Plymouth Green and Science Book Club meeting
  • Online via Zoom

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Welcome to Plymouth Green and Science Book Club's March event. Our Zoom meeting this month will be discussions on three books – you do not need to read all or any of them, although you may feel inspired to do so after learning about some of their contents. 
The Coming of the Little Green Man by John Agard (poet)
Publisher's synopsis (credit: John Agard has been broadening the canvas of British poetry for the past 40 years with his mischievous, satirical fables which overturn all our expectations. In The Coming of the Little Green Man, his eighth Bloodaxe collection, we enter a world of play and parable – in which the little green man stands for all pesky outsiders – in provocative poems charged with contemporary resonance. Which box should the little green man tick on the question of identity? Will the little green man survive as a minority of one in a multiracial London? What if the little green man volunteers to give blood to 21st-century humankind? Winner of the Queen's Gold Medal for Poetry, he brings to bear his trademark trickster wit that bridges the metaphysical and the political, the comic and the poignant, the oral and the literary. His Alternative Anthem: Selected Poems (2009) was followed by Travel Light Travel Dark (2013) and Playing the Ghost of Maimonides (2016).
Discussion of this book will be led by Alan Ramage.
 The Lost Rainforests of Britain by Guy Shrubsole
Publisher's synopsis (credit: In 2020, writer and campaigner Guy Shrubsole moved from London to Devon. As he explored the wooded valleys, rivers and tors of Dartmoor, Guy discovered a spectacular habitat that he had never encountered before: temperate rainforest. Entranced, he would spend the coming months investigating the history, ecology and distribution of rainforests across England, Wales and Scotland.
Britain, Guy discovered, was once a rainforest nation.
This is the story of a unique habitat that has been so ravaged, most people today don't realise it exists. Temperate rainforest may once have covered up to one-fifth of Britain and played host to a dazzling variety of luminous life-forms, inspiring Celtic druids, Welsh wizards, Romantic poets, and Arthur Conan Doyle's most loved creations. Though only fragments now remain, they form a rare and internationally important habitat, home to lush ferns and beardy lichens, pine martens and pied flycatchers. But why are even environmentalists unaware of their existence? And how have we managed to so comprehensively excise them from our cultural memory?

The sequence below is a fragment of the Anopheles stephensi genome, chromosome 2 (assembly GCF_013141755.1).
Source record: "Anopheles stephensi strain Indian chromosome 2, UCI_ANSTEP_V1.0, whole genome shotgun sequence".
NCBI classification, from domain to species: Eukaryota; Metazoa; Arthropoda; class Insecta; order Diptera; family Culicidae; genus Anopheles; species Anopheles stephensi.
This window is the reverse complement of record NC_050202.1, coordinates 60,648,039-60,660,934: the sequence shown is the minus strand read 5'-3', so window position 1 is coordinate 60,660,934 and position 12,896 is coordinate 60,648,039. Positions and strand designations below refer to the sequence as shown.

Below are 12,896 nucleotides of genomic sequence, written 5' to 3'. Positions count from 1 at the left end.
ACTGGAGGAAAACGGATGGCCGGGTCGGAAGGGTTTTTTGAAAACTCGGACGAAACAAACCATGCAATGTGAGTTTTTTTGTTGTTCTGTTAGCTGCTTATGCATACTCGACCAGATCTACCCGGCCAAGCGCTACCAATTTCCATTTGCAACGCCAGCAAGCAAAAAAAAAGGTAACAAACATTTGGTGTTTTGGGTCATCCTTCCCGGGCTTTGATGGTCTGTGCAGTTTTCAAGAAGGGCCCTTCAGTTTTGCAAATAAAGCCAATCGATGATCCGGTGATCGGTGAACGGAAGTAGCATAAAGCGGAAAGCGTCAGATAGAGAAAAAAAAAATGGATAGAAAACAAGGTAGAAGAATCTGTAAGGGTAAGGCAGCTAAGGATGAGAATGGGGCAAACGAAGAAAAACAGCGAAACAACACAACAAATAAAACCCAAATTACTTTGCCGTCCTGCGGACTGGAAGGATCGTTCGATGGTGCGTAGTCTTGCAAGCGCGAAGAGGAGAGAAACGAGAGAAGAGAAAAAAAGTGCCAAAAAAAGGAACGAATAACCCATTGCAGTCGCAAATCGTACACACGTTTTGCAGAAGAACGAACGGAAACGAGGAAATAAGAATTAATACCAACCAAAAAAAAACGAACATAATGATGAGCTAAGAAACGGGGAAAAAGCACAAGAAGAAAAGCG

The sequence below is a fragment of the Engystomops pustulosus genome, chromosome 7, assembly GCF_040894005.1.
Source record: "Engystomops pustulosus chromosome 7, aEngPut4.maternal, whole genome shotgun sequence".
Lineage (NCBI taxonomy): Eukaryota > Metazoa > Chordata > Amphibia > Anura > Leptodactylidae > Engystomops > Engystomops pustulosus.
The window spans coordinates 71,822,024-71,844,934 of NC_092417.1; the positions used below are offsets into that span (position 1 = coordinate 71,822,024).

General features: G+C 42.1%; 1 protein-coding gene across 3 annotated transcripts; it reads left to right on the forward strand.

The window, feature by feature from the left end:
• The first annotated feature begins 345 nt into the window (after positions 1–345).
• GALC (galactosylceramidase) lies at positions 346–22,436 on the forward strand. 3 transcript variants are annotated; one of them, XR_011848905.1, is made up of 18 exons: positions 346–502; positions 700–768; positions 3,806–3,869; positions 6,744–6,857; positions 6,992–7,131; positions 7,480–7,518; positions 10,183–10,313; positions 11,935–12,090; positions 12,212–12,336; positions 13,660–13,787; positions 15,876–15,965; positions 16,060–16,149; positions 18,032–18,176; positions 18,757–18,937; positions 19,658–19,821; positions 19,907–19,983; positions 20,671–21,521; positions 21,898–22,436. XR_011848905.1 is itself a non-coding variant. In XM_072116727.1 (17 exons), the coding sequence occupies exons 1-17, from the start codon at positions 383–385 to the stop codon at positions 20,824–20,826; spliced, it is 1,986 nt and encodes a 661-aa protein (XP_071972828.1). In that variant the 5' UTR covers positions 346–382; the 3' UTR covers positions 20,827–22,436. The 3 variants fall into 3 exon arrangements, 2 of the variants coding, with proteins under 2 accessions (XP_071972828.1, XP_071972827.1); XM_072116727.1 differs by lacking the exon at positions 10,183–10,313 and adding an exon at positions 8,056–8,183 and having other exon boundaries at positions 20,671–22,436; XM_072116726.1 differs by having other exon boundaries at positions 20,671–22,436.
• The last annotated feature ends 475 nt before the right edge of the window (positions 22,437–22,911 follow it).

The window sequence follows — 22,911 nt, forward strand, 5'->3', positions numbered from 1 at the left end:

Taking the reader on an awe-inspiring journey through the Atlantic oakwoods and hazelwoods of the Western Highlands and the Lake District, down to the rainforests of Wales, Devon and Cornwall, The Lost Rainforests of Britain maps these under-recognised ecosystems in exquisite detail – but underlines that without immediate political and public support, we risk losing them from the landscape, and perhaps our collective memory, forever. A rich, elegiac and boundary-pushing feat of research and reportage, this is the extraordinary tale of one person's quest to find Britain's lost rainforests, and bring them back.
Discussion of this book will be led by Tim Purches.
Taming the four horsemen: radical solutions to defeat pandemics, war, famine and the death of the planet by Robin Hanbury-Tenison
Publisher's synopsis (credit: Our world is facing catastrophes of many kinds, from the climate crisis to global outbreaks of deadly diseases. But could we look back at the collapse of previous civilisations to see what lessons might be learned?
The explorer and campaigner Robin Hanbury-Tenison believes we urgently need to tackle the four harbingers of catastrophe:
  • The White Horse of Pestilence and Pandemics: many remote tribal societies have lives that are healthier than ours – what can we learn from them?
  • The Red Horse of War: can we avoid conflict through promoting prosperity and renewable energy for all?
  • The Black Horse of Famine: is now the time to use technology we've had since World War II to influence the weather?
  • The Pale Horse of Death: will geoengineering help to undo the appalling pollution we are inflicting on the planet, especially the oceans?
The lessons of Taming The Four Horsemen are clear: if we humans are to survive we need to make transformative changes now.
Discussion of this book will be led by Professor John Summerscales

This event is open to all and no registration is required. Join the Zoom meeting at or email Alan Ramage ( for any queries.
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